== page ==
If you’re reading this I imagine you either are, know or use a self employed contractor.
Unless you’ve had your head buried firmly in the sand over the past 18 months you’re likely to know that the construction industry’s contractors are increasingly under the watchful eye of Her Majesty’s Revenue & Customs who are constantly altering the landscape of self-employment laws.
It’s completely understandable that one might turn to a professional to get advice given these changes.
But those pro-active companies out there who have tried to get professional advice have unintentionally put a rather large target on their backs.
If you had the misfortune of listening to George Osborne’s entire budget speech in March you will know that at 31:50, (yes I did listen to all of it) he declares a clear intention to relentlessly clamp down on employment agencies, intermediaries and umbrella companies.
So the options are limited, if not fraught with danger should you require an expert to help navigate this complicated minefield of legal jargon and employment mumbo jumbo.
“The crack down is coming in the shape of HMRC challenging the self-employed status of individuals within a given company”
There will be plenty of companies out there reading this thinking that they’re safe because they don’t use any of the above.
This is where they catch you out again.
Unfortunately for those less inclined when it comes to taxes, HMRC’s motto “ignorance is not an excuse” rings true.
HMRC’s most recent figures show that the yield from investigations into the construction sector increased from £122m to £131m in 2013, an increase of 7 per cent and, with increased impetus, this will surely raise ever further.
The crack down is coming in the shape of HMRC challenging the self-employed status of individuals within a given company.
Unlike the Great British justice system - innocent until proven guilty - you’re guilty until proven innocent.
Intermediaries are naturally going to struggle to prove that the countless thousands of self-employed individuals on their books are indeed self-employed.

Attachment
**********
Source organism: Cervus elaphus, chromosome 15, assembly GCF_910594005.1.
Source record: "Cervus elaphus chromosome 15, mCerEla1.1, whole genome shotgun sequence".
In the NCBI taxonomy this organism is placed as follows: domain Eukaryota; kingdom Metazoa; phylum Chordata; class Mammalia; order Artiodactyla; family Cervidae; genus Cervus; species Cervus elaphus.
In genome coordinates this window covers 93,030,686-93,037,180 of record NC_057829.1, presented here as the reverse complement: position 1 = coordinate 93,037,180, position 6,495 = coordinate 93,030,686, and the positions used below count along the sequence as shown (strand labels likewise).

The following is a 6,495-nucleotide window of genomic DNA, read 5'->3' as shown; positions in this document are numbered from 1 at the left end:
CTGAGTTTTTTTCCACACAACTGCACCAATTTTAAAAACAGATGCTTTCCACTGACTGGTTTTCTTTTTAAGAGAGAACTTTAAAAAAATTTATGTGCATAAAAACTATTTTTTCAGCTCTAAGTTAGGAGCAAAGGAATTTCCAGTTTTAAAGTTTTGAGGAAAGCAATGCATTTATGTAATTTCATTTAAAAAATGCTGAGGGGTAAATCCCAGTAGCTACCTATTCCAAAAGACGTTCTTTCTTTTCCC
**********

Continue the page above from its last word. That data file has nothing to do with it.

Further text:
You would be forgiven at this point for almost giving up all hope of finding a solution to the problem of using the self-employed contractors entirely and just swallowing the PAYE pill to simply be done with the matter so that you can sleep at night.
What are your options?
Short of pointlessly handing over large sums of cash to our very own Treasury, or closing down your company entirely to avoid the headache (which has now become a migraine), what are your options?
- Use an umbrella company, which will all certainly be under new legislation by April 2016, at which point you will need to revisit the whole subject again.
- Use an intermediary, which as mentioned above are under heavy scrutiny already to prove each person’s self-employment and certainly does not mitigate all of your commercial risks.
- Turning your staff PAYE, the most expensive and usually unnecessary option.
- Use an employment law consultancy practice which specialises in advising you on how to be fully compliant, providing you with bespoke contracts, legal backing (should an HMRC challenge occur) and insurance for your liabilities, all for a fraction of the cost of the above options.
Who said that all your birthdays don’t come at once?
Alex Vernon-Smith is a senior consultant at Securitax